British factory orders fell at their fastest pace in a year in October and firms expect to cut output, a survey by a leading business lobby group showed on Wednesday, reinforcing fears the economy may tip back into recession.
The Confederation of British Industry blamed the sharp fall in sentiment in its latest Industrial Trends survey on concerns about the euro zone debt crisis, and said it expected growth to be depressed in the final three months of this year.
Worries about the impact of a darkening economic outlook prompted the Bank of England to launch a second round of quantitative easing this month, pumping an additional 75 billion pounds into the economy to support growth.
The survey's total order book balance fell to -18 this month from -9 in September, the lowest since October 2010 and confounding expectations for a steady reading of -9.
And companies expected to reduce output in the coming three months, with the output expectations balance falling to -11 in October from +9 in September -- its lowest since July 2009, when Britain was just pulling out of recession.
The CBI survey fuels concern that the UK economy is in serious danger of contracting in the fourth quarter. It is blatantly evident that manufacturers are being hit hard by domestic and international headwinds, said Howard Archer, economist at Global Insight.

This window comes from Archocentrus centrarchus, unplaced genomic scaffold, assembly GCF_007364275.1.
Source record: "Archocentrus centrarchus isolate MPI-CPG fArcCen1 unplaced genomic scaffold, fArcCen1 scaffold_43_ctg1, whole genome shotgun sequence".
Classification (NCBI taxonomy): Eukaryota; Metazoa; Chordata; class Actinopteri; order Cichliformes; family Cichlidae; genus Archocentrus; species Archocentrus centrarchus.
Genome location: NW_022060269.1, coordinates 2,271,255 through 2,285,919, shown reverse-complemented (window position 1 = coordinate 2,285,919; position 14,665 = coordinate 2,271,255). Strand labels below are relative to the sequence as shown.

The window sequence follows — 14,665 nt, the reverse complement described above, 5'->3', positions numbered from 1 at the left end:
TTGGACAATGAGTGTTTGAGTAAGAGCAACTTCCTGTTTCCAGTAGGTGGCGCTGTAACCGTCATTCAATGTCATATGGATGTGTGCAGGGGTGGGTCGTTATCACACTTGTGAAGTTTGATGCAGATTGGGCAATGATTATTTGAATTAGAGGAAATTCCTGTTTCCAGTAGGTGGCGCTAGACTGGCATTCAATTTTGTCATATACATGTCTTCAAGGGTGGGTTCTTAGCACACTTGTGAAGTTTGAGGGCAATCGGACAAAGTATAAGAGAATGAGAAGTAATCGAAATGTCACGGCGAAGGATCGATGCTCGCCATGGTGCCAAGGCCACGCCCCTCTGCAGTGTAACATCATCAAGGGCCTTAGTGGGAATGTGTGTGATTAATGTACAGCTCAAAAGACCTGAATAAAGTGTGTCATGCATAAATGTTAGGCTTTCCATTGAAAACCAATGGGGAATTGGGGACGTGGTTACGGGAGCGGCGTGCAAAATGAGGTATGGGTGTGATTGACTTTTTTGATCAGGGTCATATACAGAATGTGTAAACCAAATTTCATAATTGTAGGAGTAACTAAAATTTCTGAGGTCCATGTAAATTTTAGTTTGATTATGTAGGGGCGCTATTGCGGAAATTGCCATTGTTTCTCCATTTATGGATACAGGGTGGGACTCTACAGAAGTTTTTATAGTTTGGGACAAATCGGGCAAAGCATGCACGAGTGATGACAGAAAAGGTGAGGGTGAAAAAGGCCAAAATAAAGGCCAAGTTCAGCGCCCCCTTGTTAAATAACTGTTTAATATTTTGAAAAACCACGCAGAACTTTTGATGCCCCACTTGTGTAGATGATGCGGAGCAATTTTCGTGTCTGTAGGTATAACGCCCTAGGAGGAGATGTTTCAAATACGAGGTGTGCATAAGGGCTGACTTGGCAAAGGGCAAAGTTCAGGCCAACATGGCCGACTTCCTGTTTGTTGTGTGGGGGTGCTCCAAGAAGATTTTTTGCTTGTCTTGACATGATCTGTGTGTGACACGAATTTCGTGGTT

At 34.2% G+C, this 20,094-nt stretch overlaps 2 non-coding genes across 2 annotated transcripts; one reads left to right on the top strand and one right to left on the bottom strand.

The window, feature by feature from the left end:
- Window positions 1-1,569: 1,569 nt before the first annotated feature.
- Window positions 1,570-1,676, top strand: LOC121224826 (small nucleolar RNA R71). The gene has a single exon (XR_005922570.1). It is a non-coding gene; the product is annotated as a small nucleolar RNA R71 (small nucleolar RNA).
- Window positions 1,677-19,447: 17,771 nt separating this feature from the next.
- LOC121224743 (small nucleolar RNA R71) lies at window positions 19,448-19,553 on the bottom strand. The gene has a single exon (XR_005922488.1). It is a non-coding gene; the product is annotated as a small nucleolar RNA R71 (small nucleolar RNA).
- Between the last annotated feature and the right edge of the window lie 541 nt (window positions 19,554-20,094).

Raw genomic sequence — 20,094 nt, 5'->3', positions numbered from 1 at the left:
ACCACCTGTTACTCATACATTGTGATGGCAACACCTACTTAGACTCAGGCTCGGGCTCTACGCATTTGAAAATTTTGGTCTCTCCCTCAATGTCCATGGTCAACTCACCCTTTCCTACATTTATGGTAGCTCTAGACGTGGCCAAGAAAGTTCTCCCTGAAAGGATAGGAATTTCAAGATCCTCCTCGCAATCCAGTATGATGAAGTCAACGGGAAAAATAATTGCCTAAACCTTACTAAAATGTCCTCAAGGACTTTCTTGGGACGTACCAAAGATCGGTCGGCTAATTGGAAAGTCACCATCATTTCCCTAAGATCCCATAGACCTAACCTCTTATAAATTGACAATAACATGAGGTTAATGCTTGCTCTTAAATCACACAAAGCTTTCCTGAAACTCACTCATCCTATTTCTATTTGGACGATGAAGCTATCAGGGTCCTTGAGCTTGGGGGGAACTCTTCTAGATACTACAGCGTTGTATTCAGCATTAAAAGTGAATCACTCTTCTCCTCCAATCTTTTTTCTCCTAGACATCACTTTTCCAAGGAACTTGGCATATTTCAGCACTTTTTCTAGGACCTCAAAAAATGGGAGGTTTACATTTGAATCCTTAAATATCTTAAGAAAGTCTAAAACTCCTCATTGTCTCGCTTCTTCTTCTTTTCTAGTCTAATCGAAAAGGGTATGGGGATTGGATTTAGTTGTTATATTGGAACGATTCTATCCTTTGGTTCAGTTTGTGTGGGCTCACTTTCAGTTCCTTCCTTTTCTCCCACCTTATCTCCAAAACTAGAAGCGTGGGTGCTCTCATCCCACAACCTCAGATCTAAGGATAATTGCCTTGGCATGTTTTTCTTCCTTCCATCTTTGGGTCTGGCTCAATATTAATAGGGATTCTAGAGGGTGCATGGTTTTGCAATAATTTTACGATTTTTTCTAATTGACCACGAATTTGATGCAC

Bank of England chief economist Spencer Dale said in a newspaper interview published on Wednesday that uncertainties about the global economy has led companies to hold back investment and consumers to cut spending.
But we can only do so much to support growth in the UK when so much of what is affecting our economy is what is happening with the rest of the world, he said.
European leaders meet later on Wednesday, to try to find a comprehensive solution for the euro zone's debt crisis.
EASING PRICE PRESSURES
Additional quarterly data showed firms' sentiment plunged in October, with the balance measuring optimism about the current business situation falling to -30 from -16, its lowest since April 2009 when Britain was still in recession.
And firms expected output and orders in the coming three months to fall at their sharpest pace since July 2009.
Sentiment has deteriorated sharply, and firms expect sizeable falls in activity over the next three months, said CBI chief economic advisor Ian McCafferty.
A credible solution ... for the euro zone crisis is very important, not only to manufacturers but to the economy as a whole. That's the predominant factor driving sentiment, he told reporters.
McCafferty said he expects manufacturing output to have risen by 0.2 percent in the third quarter but to fall by 0.6 percent in the final three months of this year.
The lobby group also expects it will have to downgrade its forecast for British GDP growth for next year from the 2.2. percent it predicted in August, he added.
Bank of England policymaker Martin Weale said earlier this week he would not be surprised to see a decline in output in the fourth quarter.
In a welcome piece of news for the central bank, a balance of only 1 percent of manufacturers expected to raise domestic prices over the next three months -- the lowest in almost 2 years.
This will reinforce belief within the Bank of England that consumer price inflation will head down sharply in 2012, Archer said.
British private sector wage deals showed a 2.6 percent increase in the three months to September, lagging well behind the inflation rate of 5.2 percent, while the pay of most public sector workers remained frozen, a report from Thomson Reuters' Incomes Data Services (IDS) showed.
(Reporting by Fiona Shaikh and Olesya Dmitracova; editing by Anna Willard)